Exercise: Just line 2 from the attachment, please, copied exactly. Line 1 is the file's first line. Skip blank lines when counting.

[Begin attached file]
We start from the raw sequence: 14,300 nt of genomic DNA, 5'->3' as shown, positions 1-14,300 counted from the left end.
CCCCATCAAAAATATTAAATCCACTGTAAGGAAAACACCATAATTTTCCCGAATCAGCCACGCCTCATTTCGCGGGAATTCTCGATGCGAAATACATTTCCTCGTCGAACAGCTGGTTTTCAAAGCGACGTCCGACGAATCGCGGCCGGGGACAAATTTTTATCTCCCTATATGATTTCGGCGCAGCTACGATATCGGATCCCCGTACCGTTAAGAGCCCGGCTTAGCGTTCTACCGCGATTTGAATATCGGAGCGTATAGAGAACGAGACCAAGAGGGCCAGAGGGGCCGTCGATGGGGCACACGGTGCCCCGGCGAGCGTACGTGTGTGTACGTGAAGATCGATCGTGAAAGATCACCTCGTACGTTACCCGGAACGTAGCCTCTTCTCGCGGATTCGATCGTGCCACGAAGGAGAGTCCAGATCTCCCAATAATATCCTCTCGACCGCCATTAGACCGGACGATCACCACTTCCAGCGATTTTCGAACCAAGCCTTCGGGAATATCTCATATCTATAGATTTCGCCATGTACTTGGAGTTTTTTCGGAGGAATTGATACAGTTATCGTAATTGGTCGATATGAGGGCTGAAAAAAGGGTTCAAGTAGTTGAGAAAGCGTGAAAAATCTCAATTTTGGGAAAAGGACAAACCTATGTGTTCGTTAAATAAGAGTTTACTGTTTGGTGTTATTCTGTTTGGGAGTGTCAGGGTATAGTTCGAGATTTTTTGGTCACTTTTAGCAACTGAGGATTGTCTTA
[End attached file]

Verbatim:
CCCCATCAAAAATATTAAATCCACTGTAAGGAAAACACCATAATTTTCCCGAATCAGCCACGCCTCATTTCGCGGGAATTCTCGATGCGAAATACATTTCCTCGTCGAACAGCTGGTTTTCAAAGCGACGTCCGACGAATCGCGGCCGGGGACAAATTTTTATCTCCCTATATGATTTCGGCGCAGCTACGATATCGGATCCCCGTACCGTTAAGAGCCCGGCTTAGCGTTCTACCGCGATTTGAATATCGGAGCGTATAGAGAACGAGACCAAGAGGGCCAGAGGGGCCGTCGATGGGGCACACGGTGCCCCGGCGAGCGTACGTGTGTGTACGTGAAGATCGATCGTGAAAGATCACCTCGTACGTTACCCGGAACGTAGCCTCTTCTCGCGGATTCGATCGTGCCACGAAGGAGAGTCCAGATCTCCCAATAATATCCTCTCGACCGCCATTAGACCGGACGATCACCACTTCCAGCGATTTTCGAACCAAGCCTTCGGGAATATCTCATATCTATAGATTTCGCCATGTACTTGGAGTTTTTTCGGAGGAATTGATACAGTTATCGTAATTGGTCGATATGAGGGCTGAAAAAAGGGTTCAAGTAGTTGAGAAAGCGTGAAAAATCTCAATTTTGGGAAAAGGACAAACCTATGTGTTCGTTAAATAAGAGTTTACTGTTTGGTGTTATTCTGTTTGGGAGTGTCAGGGTATAGTTCGAGATTTTTTGGTCACTTTTAGCAACTGAGGATTGTCTTA